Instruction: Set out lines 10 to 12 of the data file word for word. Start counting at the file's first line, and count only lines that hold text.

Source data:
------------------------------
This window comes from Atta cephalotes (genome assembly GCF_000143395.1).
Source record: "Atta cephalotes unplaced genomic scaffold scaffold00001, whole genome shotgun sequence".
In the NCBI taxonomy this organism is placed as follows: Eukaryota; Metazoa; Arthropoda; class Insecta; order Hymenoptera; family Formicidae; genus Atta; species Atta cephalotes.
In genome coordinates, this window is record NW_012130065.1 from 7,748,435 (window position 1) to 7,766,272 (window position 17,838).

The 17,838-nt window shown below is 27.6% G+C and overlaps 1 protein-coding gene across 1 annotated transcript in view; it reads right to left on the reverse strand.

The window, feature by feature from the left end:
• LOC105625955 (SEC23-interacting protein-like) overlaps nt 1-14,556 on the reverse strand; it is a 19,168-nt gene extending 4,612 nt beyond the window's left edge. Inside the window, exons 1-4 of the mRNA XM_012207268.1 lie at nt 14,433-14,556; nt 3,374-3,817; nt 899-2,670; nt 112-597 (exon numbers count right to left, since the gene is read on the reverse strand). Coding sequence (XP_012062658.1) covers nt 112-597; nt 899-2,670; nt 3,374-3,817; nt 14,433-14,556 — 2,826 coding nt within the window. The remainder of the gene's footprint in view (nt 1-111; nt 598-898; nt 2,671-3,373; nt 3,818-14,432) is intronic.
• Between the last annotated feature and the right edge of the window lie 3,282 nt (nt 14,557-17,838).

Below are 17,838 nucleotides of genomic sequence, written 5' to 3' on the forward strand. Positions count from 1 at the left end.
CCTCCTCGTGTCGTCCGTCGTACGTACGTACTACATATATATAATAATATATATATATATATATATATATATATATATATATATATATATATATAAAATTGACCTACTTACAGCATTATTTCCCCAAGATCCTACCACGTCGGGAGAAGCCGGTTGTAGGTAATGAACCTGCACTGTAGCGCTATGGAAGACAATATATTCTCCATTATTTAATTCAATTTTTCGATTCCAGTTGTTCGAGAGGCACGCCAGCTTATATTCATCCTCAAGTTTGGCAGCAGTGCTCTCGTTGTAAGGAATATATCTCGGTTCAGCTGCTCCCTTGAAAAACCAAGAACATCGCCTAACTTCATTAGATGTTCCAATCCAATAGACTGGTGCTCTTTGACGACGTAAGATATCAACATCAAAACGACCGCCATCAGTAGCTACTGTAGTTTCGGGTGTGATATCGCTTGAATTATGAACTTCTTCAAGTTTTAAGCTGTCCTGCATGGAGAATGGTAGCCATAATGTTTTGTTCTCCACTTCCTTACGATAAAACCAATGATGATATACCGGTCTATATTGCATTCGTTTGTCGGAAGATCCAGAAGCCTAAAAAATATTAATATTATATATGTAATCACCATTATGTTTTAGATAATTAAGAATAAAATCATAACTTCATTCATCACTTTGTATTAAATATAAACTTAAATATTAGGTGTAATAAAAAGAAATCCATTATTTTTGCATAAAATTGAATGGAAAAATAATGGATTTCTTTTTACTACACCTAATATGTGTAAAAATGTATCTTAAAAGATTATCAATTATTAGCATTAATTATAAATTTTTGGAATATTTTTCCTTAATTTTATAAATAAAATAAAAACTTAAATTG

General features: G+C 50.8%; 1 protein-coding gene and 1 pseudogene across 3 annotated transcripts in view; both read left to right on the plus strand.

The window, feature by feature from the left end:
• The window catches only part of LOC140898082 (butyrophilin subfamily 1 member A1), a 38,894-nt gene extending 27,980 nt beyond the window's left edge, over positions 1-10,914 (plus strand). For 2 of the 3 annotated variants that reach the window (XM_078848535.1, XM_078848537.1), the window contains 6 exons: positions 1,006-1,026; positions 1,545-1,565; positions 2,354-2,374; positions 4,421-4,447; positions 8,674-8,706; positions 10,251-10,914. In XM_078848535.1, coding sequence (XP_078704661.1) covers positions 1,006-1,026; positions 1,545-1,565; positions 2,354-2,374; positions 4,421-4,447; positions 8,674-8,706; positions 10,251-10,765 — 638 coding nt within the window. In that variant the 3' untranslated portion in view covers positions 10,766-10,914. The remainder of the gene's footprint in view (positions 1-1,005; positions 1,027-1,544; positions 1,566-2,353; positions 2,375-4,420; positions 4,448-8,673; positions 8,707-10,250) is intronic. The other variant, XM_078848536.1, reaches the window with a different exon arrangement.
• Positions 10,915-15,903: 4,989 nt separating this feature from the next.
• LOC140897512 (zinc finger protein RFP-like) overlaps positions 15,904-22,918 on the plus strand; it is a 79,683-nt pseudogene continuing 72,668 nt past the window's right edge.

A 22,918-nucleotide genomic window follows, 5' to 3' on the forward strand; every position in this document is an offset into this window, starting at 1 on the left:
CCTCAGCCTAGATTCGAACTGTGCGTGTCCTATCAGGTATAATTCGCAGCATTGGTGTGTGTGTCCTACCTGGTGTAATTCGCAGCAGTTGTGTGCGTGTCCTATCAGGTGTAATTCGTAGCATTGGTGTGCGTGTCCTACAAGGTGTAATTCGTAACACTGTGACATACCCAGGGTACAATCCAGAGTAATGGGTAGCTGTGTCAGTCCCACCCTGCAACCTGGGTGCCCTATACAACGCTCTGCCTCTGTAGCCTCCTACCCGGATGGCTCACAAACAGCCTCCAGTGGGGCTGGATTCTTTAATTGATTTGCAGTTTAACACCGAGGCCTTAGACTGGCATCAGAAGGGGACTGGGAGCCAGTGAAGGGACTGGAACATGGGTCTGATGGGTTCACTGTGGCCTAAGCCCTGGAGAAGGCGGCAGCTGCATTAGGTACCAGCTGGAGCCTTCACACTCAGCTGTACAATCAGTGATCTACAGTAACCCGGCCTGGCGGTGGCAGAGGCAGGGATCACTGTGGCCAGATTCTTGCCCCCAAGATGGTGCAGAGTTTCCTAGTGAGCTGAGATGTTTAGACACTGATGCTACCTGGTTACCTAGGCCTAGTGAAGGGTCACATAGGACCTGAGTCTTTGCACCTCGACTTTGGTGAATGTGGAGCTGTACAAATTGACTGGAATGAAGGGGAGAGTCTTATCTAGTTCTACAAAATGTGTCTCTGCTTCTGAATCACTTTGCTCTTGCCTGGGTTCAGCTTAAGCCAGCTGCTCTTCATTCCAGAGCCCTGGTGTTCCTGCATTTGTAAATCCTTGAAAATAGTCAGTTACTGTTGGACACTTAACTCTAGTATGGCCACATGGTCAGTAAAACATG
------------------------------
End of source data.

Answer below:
CCTCCTCGTGTCGTCCGTCGTACGTACGTACTACATATATATAATAATATATATATATATATATATATATATATATATATATATATATATATATAAAATTGACCTACTTACAGCATTATTTCCCCAAGATCCTACCACGTCGGGAGAAGCCGGTTGTAGGTAATGAACCTGCACTGTAGCGCTATGGAAGACAATATATTCTCCATTATTTAATTCAATTTTTCGATTCCAGTTGTTCGAGAGGCACGCCAGCTTATATTCATCCTCAAGTTTGGCAGCAGTGCTCTCGTTGTAAGGAATATATCTCGGTTCAGCTGCTCCCTTGAAAAACCAAGAACATCGCCTAACTTCATTAGATGTTCCAATCCAATAGACTGGTGCTCTTTGACGACGTAAGATATCAACATCAAAACGACCGCCATCAGTAGCTACTGTAGTTTCGGGTGTGATATCGCTTGAATTATGAACTTCTTCAAGTTTTAAGCTGTCCTGCATGGAGAATGGTAGCCATAATGTTTTGTTCTCCACTTCCTTACGATAAAACCAATGATGATATACCGGTCTATATTGCATTCGTTTGTCGGAAGATCCAGAAGCCTAAAAAATATTAATATTATATATGTAATCACCATTATGTTTTAGATAATTAAGAATAAAATCATAACTTCATTCATCACTTTGTATTAAATATAAACTTAAATATTAGGTGTAATAAAAAGAAATCCATTATTTTTGCATAAAATTGAATGGAAAAATAATGGATTTCTTTTTACTACACCTAATATGTGTAAAAATGTATCTTAAAAGATTATCAATTATTAGCATTAATTATAAATTTTTGGAATATTTTTCCTTAATTTTATAAATAAAATAAAAACTTAAATTG

General features: G+C 50.8%; 1 protein-coding gene and 1 pseudogene across 3 annotated transcripts in view; both read left to right on the plus strand.

The window, feature by feature from the left end: